Roger Federer has spent more than half his life as a professional tennis player on the ATP tour. In August this year, he will turn 36. After more than a year without a title, he won the Australian Open in January. Defying age, injuries and general sense, he then went on win his 19-year-old career’s 25th Masters title – his 5th at Indian Wells alone. He became the oldest man ever to win a Masters title on tour, beating Andre Agassi’s age of 33, just a month after becoming the oldest man in the Open era to win a Grand Slam title. He also holds the unique distinction of being (jokingly) called an “A**hole” by his opponent on the mic during the post-tournament presentation ceremony – this last week in Indian Wells, when Wawrinka couldn’t hold it in anymore in an emotional speech.
Federer has made plenty of changes to his game after returning from a 6-month layoff – not least being the hiring of former World no. 3 Ivan Ljubicic as coach, who immediately took it upon himself to convert the Federer backhand from a defensive stringer into an attacking weapon. He fine-tuned the Edberg brainchild SABR (Sneaky Attack By Roger), which was originally only to return a serve, into a more practical and regular backhand – where Federer rolls it over to take it early, flattening it out and affording his opponent lesser time to react. These important changes have manifested themselves best in the two matches against Rafael Nadal, both on hard courts, where Federer’s backhand has nullified Nadal’s heavy top-spinning forehand for the first time in years.
Federer also stands an outside chance of – believe it or not – reclaiming the no. 1 position in the men’s ranking later in the year, if he continues his form. Needless to mention, he will be the oldest to hold the rank if he does that, again beating Agassi’s age of 33 when he held it in 2003 for a brief period.
Since the ATP rankings operate on a 52-week rolling system, Federer’s 2016 season – in which he missed the clay season as well as every tournament after Wimbledon – means that he has thousands of points to gain. Most importantly, he is already back to no. 6 in the rankings, after starting the year at 17, and was once in danger of falling out of the top 30 if he had lost to Tomas Berdych in the fourth round of the Australian Open. With Miami coming up (which he missed last year), as well as the clay-court trio of Masters at Monte Carlo, Madrid and Rome, Federer is in prime position to slash down the gap between himself and the top two – Murray and Djokovic, who will be missing Miami with shoulder injuries. Hence, 16 years after he shocked the world as a sprightly 19-year-old teenager on center court against Pete Sampras at Wimbledon, Federer finds himself in the unusual position of starting a major tournament as the favourite this week. He is in the position to win the ‘Sunshine double’ – consecutive Indian Wells and Miami Masters – for the third time in his career after 2005 and 2006. Process that. He was at his peak then, losing just 9 matches in those two years. He lost 7 last year alone.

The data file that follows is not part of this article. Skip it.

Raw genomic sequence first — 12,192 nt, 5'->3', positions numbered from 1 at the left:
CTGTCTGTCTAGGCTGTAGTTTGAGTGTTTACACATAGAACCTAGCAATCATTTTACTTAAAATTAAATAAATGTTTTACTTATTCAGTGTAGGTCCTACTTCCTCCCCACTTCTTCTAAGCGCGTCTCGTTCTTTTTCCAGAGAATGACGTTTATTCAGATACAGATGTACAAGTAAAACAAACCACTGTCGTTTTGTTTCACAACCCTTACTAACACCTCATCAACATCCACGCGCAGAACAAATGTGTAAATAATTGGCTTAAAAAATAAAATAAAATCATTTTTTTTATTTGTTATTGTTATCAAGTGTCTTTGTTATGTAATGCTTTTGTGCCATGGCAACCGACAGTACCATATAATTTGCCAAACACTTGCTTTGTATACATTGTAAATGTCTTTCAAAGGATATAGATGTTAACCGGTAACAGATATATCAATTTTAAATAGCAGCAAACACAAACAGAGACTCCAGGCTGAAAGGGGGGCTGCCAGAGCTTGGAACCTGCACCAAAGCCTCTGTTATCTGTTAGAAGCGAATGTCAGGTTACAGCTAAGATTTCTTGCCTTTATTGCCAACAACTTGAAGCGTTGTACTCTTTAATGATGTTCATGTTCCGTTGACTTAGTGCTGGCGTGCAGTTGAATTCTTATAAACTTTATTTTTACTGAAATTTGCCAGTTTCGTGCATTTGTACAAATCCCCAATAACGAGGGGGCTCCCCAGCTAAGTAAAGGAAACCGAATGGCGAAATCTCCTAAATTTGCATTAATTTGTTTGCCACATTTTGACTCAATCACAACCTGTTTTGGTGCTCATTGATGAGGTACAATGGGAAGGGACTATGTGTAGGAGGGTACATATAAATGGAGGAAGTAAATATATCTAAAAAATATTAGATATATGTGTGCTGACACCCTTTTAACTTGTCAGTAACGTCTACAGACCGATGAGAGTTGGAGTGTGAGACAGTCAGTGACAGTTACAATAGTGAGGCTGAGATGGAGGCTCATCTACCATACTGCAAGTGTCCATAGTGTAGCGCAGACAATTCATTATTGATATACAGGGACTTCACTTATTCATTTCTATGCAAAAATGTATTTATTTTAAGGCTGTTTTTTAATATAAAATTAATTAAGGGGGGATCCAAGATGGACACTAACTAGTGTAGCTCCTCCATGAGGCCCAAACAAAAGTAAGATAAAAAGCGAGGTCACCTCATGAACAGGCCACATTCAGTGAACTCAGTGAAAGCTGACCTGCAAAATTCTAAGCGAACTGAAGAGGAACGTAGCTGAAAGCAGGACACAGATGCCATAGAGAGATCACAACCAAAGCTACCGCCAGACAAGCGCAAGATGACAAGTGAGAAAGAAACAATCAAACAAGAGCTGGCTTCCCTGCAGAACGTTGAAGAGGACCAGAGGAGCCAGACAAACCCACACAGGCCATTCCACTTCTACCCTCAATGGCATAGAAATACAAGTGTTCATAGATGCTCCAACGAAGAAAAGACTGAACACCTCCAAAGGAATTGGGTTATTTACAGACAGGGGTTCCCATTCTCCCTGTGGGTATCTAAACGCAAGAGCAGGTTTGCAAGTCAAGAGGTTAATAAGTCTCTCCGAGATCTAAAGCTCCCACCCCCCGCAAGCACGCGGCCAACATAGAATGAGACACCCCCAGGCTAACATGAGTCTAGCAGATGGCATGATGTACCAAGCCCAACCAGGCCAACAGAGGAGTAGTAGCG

Here are some astounding numbers from the 18-time Grand Slam champion, who looks faster, more aggressive and better right now than he has ever been. Every tournament makes him the prime attraction, keenly aware of the fact that this “phase” could well be a miracle, with everyone hoping to milk every second of his professional existence:
90 – number of ATP Singles titles won by Federer, which makes him 3rd on the all-time list behind Jimmy Connors and Ivan Lendl
86 – Federer’s winning percentage in Slams alone
12 – maximum titles he has won in a year (2006)
65 – number of consecutive Grand Slam singles appearances made by Federer between 1999 and the 2016 French Open, before he pulled out.
40 – number of matches Federer won against Andy Roddick and Lleyton Hewitt at their peak, losing just 12 (and only 3 to Roddick).
49 – number of matches Federer has won against the combined trio of Nadal, Djokovic and Murray. However, he has lost 57 against them, and 23 each to Nadal and Djokovic, with most of them coming after he turned 30. They are the only 3 players to have won more than 10 matches against Federer.
17 – my age, when Federer won his first Grand Slam, Wimbledon 2003. I turn 31 next month. Federer was 17 when he made his tour debut.
15 – maximum number of months Federer has gone without a title (between Cincinnati 2015 and Aussie Open 2017) in his pro career.
28 – number of Grand Slam finals reached by Federer. He reached 10 in a row between 2005 and 2007.
49 – number of “major” tournaments won by Federer: this includes Slams (18), Masters (25) and World Tour Finals (6).
47 – number of ATP finals lost by Federer, 10 of them being Slam finals
8 – number of years since Federer broke the all-time Slam record of Pete Sampras (14). It was at Wimbledon 2009, after he defeated Roddick in a 5-set final to win his 15th Slam title. After that, he only won the 2010 Australian Open, Wimbledon 2012 and now Australian Open 2017.
4 – number of times he has won the Laureas Sports Person of the Year award (2005-2008)
4 – number of years it has been since Federer held the no. 1 ranking
1093 – number of singles matches won by Roger Federer in his career. He is second only to Connors, who won 1256 and retired at age 40. Nadal is on 820 and Djokovic is on 763. Federer has won 81.63% of his matches.
451 – number of matches won by Switzerland’s second-most successful player, Stan Wawrinka, who is no. 3 in the world.
314 – number of matches won by Federer in Slams alone. So far.
302 – number of weeks spent by Federer at no. 1
105 – the streak of points Federer once had without an unforced error. It came against John Isner.
674 – number of weeks Federer was ranked CONSECUTIVELY in the top 8 before falling out after missing the French Open in 2016. That’s 14 years and 2 weeks – which makes for almost literally half my life on the planet.